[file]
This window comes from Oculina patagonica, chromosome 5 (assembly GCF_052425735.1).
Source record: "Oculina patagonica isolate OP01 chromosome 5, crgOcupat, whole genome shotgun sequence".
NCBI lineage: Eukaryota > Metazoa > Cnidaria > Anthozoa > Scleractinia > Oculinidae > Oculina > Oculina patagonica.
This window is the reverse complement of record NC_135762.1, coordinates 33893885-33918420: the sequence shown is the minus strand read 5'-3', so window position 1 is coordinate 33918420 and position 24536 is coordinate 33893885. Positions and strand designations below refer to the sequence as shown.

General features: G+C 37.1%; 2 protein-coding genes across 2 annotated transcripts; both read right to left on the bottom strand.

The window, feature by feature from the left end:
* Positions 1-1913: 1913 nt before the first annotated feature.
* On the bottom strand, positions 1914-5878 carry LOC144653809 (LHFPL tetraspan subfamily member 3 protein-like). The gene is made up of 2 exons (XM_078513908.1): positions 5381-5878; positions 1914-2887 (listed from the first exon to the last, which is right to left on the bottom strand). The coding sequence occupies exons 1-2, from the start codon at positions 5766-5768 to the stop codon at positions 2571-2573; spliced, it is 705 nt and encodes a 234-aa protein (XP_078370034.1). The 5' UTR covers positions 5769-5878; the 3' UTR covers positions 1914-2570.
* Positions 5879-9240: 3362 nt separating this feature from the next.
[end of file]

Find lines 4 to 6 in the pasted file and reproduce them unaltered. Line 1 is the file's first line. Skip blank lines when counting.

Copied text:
This window is the reverse complement of record NC_135762.1, coordinates 33893885-33918420: the sequence shown is the minus strand read 5'-3', so window position 1 is coordinate 33918420 and position 24536 is coordinate 33893885. Positions and strand designations below refer to the sequence as shown.

General features: G+C 37.1%; 2 protein-coding genes across 2 annotated transcripts; both read right to left on the bottom strand.

The window, feature by feature from the left end: